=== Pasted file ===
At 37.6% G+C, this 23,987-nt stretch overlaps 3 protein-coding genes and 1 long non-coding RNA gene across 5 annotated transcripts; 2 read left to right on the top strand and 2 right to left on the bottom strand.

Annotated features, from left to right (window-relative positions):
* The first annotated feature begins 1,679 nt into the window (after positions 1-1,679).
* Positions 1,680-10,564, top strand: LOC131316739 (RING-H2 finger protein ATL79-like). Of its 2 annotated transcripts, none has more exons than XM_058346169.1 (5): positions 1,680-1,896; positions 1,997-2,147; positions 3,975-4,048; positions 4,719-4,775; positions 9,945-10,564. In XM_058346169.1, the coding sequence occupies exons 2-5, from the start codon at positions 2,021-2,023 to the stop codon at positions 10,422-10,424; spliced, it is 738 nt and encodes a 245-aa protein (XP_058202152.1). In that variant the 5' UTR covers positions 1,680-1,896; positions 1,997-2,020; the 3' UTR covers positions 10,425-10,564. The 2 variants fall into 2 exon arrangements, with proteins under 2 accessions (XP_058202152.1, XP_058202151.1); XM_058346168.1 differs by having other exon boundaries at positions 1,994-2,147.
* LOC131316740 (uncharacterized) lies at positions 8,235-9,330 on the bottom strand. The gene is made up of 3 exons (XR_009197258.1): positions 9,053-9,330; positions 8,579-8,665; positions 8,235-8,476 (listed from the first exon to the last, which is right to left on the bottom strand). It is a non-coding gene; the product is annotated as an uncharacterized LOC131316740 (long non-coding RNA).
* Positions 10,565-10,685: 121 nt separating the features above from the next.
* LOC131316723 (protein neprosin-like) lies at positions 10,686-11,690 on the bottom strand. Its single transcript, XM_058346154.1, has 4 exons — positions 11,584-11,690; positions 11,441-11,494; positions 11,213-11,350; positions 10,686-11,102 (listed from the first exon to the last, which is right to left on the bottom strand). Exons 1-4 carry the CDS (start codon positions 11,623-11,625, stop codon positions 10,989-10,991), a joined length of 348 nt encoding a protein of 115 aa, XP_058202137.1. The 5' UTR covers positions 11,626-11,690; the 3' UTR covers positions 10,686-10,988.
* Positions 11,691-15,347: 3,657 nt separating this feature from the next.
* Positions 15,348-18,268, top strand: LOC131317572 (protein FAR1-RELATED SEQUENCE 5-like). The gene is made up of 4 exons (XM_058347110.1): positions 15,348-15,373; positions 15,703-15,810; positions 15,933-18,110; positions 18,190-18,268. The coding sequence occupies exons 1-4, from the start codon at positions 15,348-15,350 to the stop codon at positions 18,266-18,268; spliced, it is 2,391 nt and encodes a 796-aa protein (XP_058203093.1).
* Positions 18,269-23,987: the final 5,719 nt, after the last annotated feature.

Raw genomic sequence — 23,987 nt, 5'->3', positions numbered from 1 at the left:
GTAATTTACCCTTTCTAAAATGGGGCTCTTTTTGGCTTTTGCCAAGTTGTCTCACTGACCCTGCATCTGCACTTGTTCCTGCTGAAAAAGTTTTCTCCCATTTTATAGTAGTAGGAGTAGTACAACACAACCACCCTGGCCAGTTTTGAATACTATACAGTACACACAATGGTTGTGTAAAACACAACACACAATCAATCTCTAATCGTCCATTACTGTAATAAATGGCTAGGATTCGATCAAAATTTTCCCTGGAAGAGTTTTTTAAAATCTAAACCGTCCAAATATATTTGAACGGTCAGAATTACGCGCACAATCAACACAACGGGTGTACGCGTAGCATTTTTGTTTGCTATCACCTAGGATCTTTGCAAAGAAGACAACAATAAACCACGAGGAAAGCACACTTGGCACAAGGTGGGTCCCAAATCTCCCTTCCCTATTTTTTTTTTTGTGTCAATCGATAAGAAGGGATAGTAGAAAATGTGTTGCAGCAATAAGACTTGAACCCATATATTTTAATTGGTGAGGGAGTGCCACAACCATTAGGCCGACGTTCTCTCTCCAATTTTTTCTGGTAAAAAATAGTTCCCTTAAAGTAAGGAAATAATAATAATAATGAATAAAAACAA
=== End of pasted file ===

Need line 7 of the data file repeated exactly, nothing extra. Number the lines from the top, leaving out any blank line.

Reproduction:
* LOC131316723 (protein neprosin-like) lies at positions 10,686-11,690 on the bottom strand. Its single transcript, XM_058346154.1, has 4 exons — positions 11,584-11,690; positions 11,441-11,494; positions 11,213-11,350; positions 10,686-11,102 (listed from the first exon to the last, which is right to left on the bottom strand). Exons 1-4 carry the CDS (start codon positions 11,623-11,625, stop codon positions 10,989-10,991), a joined length of 348 nt encoding a protein of 115 aa, XP_058202137.1. The 5' UTR covers positions 11,626-11,690; the 3' UTR covers positions 10,686-10,988.